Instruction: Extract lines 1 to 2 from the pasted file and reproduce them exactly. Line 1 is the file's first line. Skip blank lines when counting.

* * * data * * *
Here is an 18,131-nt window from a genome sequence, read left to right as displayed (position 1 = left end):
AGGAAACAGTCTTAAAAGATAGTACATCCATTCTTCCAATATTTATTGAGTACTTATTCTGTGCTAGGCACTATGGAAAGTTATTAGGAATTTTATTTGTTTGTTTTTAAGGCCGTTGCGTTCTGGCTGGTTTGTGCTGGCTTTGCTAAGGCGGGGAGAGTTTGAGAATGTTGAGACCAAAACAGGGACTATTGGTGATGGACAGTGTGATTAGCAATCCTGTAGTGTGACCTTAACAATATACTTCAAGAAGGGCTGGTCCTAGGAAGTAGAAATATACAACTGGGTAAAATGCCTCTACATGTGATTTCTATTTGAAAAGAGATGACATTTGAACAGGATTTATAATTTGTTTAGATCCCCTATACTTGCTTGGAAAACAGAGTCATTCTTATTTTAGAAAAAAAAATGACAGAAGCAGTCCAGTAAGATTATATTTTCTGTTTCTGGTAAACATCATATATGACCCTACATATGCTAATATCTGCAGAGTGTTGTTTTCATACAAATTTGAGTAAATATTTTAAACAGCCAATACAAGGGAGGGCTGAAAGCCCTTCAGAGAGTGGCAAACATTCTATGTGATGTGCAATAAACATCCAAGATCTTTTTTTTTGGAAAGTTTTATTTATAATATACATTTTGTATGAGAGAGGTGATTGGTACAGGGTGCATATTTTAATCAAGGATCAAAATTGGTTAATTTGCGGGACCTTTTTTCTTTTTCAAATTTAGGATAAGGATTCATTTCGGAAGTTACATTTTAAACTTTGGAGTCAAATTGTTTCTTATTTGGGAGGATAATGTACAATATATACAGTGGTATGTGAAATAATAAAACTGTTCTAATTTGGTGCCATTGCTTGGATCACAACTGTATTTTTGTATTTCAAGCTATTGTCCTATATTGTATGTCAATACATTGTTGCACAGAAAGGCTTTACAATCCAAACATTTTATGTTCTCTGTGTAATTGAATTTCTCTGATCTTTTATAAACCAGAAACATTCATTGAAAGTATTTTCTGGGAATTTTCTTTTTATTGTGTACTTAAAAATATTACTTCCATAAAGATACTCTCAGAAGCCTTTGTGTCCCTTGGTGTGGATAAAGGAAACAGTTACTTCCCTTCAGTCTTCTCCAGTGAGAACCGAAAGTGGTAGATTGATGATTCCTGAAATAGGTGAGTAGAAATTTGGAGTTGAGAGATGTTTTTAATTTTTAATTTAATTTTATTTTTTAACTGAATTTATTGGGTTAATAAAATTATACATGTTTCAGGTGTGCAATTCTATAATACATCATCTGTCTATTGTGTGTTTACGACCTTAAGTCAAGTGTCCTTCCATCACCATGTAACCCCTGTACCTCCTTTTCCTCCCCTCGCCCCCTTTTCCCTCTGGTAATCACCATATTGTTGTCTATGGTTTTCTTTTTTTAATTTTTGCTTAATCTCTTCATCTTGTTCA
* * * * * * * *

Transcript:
Here is an 18,131-nt window from a genome sequence, read left to right as displayed (position 1 = left end):
AGGAAACAGTCTTAAAAGATAGTACATCCATTCTTCCAATATTTATTGAGTACTTATTCTGTGCTAGGCACTATGGAAAGTTATTAGGAATTTTATTTGTTTGTTTTTAAGGCCGTTGCGTTCTGGCTGGTTTGTGCTGGCTTTGCTAAGGCGGGGAGAGTTTGAGAATGTTGAGACCAAAACAGGGACTATTGGTGATGGACAGTGTGATTAGCAATCCTGTAGTGTGACCTTAACAATATACTTCAAGAAGGGCTGGTCCTAGGAAGTAGAAATATACAACTGGGTAAAATGCCTCTACATGTGATTTCTATTTGAAAAGAGATGACATTTGAACAGGATTTATAATTTGTTTAGATCCCCTATACTTGCTTGGAAAACAGAGTCATTCTTATTTTAGAAAAAAAAATGACAGAAGCAGTCCAGTAAGATTATATTTTCTGTTTCTGGTAAACATCATATATGACCCTACATATGCTAATATCTGCAGAGTGTTGTTTTCATACAAATTTGAGTAAATATTTTAAACAGCCAATACAAGGGAGGGCTGAAAGCCCTTCAGAGAGTGGCAAACATTCTATGTGATGTGCAATAAACATCCAAGATCTTTTTTTTTGGAAAGTTTTATTTATAATATACATTTTGTATGAGAGAGGTGATTGGTACAGGGTGCATATTTTAATCAAGGATCAAAATTGGTTAATTTGCGGGACCTTTTTTCTTTTTCAAATTTAGGATAAGGATTCATTTCGGAAGTTACATTTTAAACTTTGGAGTCAAATTGTTTCTTATTTGGGAGGATAATGTACAATATATACAGTGGTATGTGAAATAATAAAACTGTTCTAATTTGGTGCCATTGCTTGGATCACAACTGTATTTTTGTATTTCAAGCTATTGTCCTATATTGTATGTCAATACATTGTTGCACAGAAAGGCTTTACAATCCAAACATTTTATGTTCTCTGTGTAATTGAATTTCTCTGATCTTTTATAAACCAGAAACATTCATTGAAAGTATTTTCTGGGAATTTTCTTTTTATTGTGTACTTAAAAATATTACTTCCATAAAGATACTCTCAGAAGCCTTTGTGTCCCTTGGTGTGGATAAAGGAAACAGTTACTTCCCTTCAGTCTTCTCCAGTGAGAACCGAAAGTGGTAGATTGATGATTCCTGAAATAGGTGAGTAGAAATTTGGAGTTGAGAGATGTTTTTAATTTTTAATTTAATTTTATTTTTTAACTGAATTTATTGGGTTAATAAAATTATACATGTTTCAGGTGTGCAATTCTATAATACATCATCTGTCTATTGTGTGTTTACGACCTTAAGTCAAGTGTCCTTCCATCACCATGTAACCCCTGTACCTCCTTTTCCTCCCCTCGCCCCCTTTTCCCTCTGGTAATCACCATATTGTTGTCTATGGTTTTCTTTTTTTAATTTTTGCTTAATCTCTTCATCTTGTTCA